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Airbus’ protest at Commissioners Court crashes and burns

Wednesday, February 7, 2018 by Caleb Pritchard

The Travis County Commissioners Court shot down a protest leveled by aircraft manufacturer Airbus over the county’s selection process for a new fleet of STAR Flight helicopters.

A team of officials from the company’s helicopter division showed up to the court’s regular voting session on Tuesday to challenge the reasoning behind the county’s choice last fall to purchase three new AW169 helicopters made by AgustaWestland Philadelphia Corp. for $34 million.

Ron Stevenson, Airbus Helicopters Inc. key account manager, told the court that his company was not initially stunned at being passed over. Nonetheless, as a matter of routine, the company requested a debriefing about the selection process from county purchasing agent Bonnie Floyd, who sent over details about the scoring criteria and how each firm compared.

“We just started to scratch our heads when we saw that,” Stevenson said.

He claimed that the true cost of the AW169 would greatly exceed the $34 million due to a $21 million estimated operating cost over 10 years. Furthermore, he argued, points awarded to AgustaWestland’s helicopters based on potential uses STAR Flight is planning firefighting, search-and-rescue missions, and emergency medical services should be invalidated due to the lack of Federal Aviation Administration-approved data owing to the fact that the FAA has not yet certified the AW169 for the equipment configurations necessary for several of those uses.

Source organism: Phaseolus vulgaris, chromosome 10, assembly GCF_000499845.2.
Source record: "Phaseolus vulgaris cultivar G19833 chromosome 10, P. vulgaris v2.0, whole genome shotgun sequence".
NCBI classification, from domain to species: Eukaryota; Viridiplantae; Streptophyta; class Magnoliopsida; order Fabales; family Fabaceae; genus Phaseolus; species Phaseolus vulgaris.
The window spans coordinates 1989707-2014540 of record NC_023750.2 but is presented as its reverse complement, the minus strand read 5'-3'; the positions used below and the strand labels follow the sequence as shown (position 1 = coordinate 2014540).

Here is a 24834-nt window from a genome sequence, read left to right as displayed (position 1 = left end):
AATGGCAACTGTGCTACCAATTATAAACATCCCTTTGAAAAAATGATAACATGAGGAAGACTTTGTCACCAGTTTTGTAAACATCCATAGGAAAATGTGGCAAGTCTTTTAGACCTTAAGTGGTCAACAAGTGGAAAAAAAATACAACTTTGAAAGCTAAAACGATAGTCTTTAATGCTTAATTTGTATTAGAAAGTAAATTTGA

“This is where we started to say, well, wait a minute. There are too many unknowns here to really know that this is going to be any better,” Stevenson said.

He also cited data provided by third-party research firm Conklin & de Decker that indicated the AW169 has a higher operations and maintenance cost per hour compared to Airbus’ H145. According to a slide on his presentation, based on an estimate of 400 hours of flight per aircraft each year, the county would end up paying $6.4 million more for three AW169s as opposed to three H145s over the next decade.

After Stevenson laid out his case, Commissioner Gerald Daugherty asked him why he thought county staff made the recommendation for the AW169s.

Stevenson suggested that staff had been beguiled by the faster, roomier aircraft and acted on an impulse inspired by “emotion.”

“It’s like going to the car dealership,” he said before projecting the thought process. “‘It was fast, pretty, I loved it, let’s get one.’”

Unsurprisingly, Floyd did not share that assessment. During her rebuttal, she explained that the county is saving money by reducing the STAR Flight fleet from its current complement of four helicopters to three. Also, she said, the European Aviation Safety Agency has certified the AW169 configurations for several of the county’s purposes, an important point since that agency and the FAA recently agreed to rely on each other’s expertise, thus potentially fast-tracking the FAA’s ultimate certification of the AW169 configurations.

Finally, she said, because the AgustaWestland machines are faster, they will see fewer flight hours, a point aimed at the per-hour cost data collected from Conklin & de Decker.

After adjourning for lunch and later resuming the discussion in executive session, the Commissioners Court ultimately decided unanimously to affirm the contract awarded with AgustaWestland.

On his way out of the building, John Byus, another key account manager with Airbus, said the company would abide by the court’s decision.

“We wish them the best of luck,” he said. “We’re not going to pursue any other options.”

County Judge Sarah Eckhardt told reporters that from her perspective, the priority of the selection process was public safety and the county made the right choice despite the protest from Airbus.

“We’re always looking to improve, but no, I didn’t hear that there was a significant problem with the process,” she said.

Photo by Adrian … (Flickr: Agusta Westland AW 169) [CC BY 2.0], via Wikimedia Commons.

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